Google “Is talc in makeup safe?” and you’ll find tons of pages with what seems like differing and at times, conflicting answers to the question.
Some articles claim that talc in makeup is completely safe, because it is not a known carcinogen. In the very next paragraph, these articles will then cite the lawsuit that Johnson & Johnson faced (and lost) over a woman who died of ovarian cancer after using talc powder made by the company.
So what is the truth about talc? What is it? How is it used in makeup and beauty products? And is it really dangerous?
This article will explore the controversy over talc. Let’s dive in!
What is Talc?
Talc, a shorthand for talcum powder, is a mineral that is mined for commercial uses. Talc has been used extensively in makeup products because of its ability to create a soft, silky texture in the product. It also dilutes pigmented products and acts as a filler in powder compacts, finishing powders, eye shadows, blushes, foundations and creams. It is popular due to its mattifying effects, and was concentrated in products formulated for oily skins.
*How to spot talc in your products: Look for “talcum powder, cosmetic talc, or hydrated magnesium silicate” on the ingredients list*
Talc came into popularity more than 30 years ago, when the makeup-look in vogue at that time was the matte look. Everyone used talc powder in their products for that ‘dry powder’ look. Although the dry powder look is not as popular today, talc powder is still widely used. There are brands that recently transitioned away from talc powder (such as Cover FX created by the co-founder of MAC) for aesthetic reasons, not because of health concerns.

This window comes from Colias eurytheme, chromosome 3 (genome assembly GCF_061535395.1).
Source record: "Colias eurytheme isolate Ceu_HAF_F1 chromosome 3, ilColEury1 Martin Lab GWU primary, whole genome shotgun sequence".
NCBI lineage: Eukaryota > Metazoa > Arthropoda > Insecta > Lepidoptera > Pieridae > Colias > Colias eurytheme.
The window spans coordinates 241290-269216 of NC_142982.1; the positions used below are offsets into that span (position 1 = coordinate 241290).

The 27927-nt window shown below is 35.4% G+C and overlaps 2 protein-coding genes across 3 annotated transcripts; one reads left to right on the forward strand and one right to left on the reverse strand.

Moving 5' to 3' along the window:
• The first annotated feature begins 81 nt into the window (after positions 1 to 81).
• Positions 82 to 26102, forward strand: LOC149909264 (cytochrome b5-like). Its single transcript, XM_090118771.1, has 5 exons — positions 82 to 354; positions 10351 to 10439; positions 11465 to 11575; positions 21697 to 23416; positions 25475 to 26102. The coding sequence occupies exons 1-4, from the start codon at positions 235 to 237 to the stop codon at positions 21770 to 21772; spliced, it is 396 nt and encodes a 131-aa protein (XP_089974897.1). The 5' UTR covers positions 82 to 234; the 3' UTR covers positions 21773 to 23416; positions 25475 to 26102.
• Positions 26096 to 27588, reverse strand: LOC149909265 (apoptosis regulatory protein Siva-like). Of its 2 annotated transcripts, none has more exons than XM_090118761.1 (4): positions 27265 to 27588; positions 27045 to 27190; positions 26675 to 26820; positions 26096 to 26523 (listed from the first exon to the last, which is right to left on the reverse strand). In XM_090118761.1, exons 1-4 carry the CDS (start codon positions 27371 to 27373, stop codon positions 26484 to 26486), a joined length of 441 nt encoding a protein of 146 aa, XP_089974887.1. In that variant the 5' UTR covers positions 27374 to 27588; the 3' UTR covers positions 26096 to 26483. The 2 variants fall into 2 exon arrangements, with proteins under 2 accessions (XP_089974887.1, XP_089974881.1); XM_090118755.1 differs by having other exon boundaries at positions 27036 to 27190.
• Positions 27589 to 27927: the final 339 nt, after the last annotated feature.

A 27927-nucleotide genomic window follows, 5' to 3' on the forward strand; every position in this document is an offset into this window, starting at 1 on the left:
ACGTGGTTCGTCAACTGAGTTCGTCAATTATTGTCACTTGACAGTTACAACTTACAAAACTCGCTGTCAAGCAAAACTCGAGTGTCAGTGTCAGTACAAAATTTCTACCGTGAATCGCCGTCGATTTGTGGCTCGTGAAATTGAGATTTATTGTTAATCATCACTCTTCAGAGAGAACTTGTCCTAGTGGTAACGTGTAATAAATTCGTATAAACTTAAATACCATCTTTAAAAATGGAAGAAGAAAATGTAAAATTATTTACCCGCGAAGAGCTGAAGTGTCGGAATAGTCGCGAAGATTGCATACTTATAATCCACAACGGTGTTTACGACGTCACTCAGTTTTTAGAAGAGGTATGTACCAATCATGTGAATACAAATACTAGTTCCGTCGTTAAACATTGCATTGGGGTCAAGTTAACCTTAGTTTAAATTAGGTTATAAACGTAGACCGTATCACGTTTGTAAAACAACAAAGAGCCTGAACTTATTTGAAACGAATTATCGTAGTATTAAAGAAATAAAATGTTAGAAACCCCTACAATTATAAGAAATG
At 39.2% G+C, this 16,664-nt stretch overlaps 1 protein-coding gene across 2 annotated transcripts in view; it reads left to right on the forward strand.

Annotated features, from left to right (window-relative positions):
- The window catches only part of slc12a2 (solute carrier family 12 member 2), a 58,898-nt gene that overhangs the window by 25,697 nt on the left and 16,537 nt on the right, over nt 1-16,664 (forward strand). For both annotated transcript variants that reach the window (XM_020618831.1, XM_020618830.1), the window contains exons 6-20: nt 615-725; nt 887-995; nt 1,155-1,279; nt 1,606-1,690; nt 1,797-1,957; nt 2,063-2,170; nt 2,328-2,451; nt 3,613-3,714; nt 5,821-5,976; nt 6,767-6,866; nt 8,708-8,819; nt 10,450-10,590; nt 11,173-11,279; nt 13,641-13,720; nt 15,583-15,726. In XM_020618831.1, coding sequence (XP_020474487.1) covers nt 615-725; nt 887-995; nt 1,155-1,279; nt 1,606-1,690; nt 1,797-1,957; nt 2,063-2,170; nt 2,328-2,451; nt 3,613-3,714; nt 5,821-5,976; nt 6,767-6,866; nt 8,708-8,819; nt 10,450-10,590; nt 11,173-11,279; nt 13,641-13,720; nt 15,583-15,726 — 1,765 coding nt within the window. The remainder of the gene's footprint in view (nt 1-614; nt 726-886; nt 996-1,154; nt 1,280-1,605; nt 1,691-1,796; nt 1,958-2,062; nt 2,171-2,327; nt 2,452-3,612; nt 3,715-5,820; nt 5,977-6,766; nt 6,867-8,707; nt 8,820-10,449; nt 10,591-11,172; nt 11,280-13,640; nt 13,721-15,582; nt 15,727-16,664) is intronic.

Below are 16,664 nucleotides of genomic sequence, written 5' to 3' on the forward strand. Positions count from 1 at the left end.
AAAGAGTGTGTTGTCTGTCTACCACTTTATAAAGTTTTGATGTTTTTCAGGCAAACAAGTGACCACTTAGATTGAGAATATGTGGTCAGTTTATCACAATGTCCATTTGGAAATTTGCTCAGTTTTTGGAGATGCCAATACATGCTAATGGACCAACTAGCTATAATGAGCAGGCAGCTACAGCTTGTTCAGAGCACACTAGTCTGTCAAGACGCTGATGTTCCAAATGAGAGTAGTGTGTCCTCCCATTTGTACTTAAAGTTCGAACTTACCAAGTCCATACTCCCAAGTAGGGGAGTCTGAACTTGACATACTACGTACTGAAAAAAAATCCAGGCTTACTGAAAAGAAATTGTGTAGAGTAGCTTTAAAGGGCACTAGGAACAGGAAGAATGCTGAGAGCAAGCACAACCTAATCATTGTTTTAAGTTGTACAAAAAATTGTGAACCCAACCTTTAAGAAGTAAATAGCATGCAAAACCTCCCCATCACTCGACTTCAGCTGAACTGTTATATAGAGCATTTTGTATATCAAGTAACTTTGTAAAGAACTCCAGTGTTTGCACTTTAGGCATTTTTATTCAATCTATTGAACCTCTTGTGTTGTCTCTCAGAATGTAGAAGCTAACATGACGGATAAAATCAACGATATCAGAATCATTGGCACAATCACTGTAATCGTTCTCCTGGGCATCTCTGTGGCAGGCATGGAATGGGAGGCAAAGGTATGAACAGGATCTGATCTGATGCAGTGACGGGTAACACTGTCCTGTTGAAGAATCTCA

Talc can be commonly found in…
- Baby powder
- Body and shower products
- Feminine hygiene products
- Face Masks
- Glitter makeup
Why is Talc Potentially Dangerous?
Although it is widely used, talc is seen by many as potentially dangerous and as a carcinogen. Health concerns related to talc are irritation, cancer, organ system toxicity, and more. This is because talc may contain asbestos, a known carcinogen. Although talc and asbestos are two different minerals, they are formed together and it is difficult for asbestos to be completely separated from talc. Especially because of poor regulations in mineral mining, talc can often be contaminated with asbestos. Asbestos is well-studied and known to cause lung cancer and mesothelioma.
Companies that mine and use talc powder would like to reassure the FDA and consumers that their talc does not contain any asbestos contamination. But there has been a long history of asbestos being found in so-called “asbestos-free” talc products. Companies are not mandated to test for asbestos either. This is how talc products can be accompanied by asbestos.
This is where the opinions online split. Talc itself is not a known carcinogen, according to the FDA. But asbestos is and it often comes along with talc.
So is it safe to use talc?
By itself, yes. But in reality — products containing talc products have a high chance of also containing asbestos.
That’s why the European Union requires products containing talc to have the warning “keep powder away from children’s nose and mouth”. Can you imagine picking up baby powder with this label on the back?
The debate is still ongoing about the dangers of talc and how regulated it should be in cosmetics. The thing that’s clear, however, is that for consumers who want to be mindful of the ingredients found in their products, talc is one to seriously be on guard about.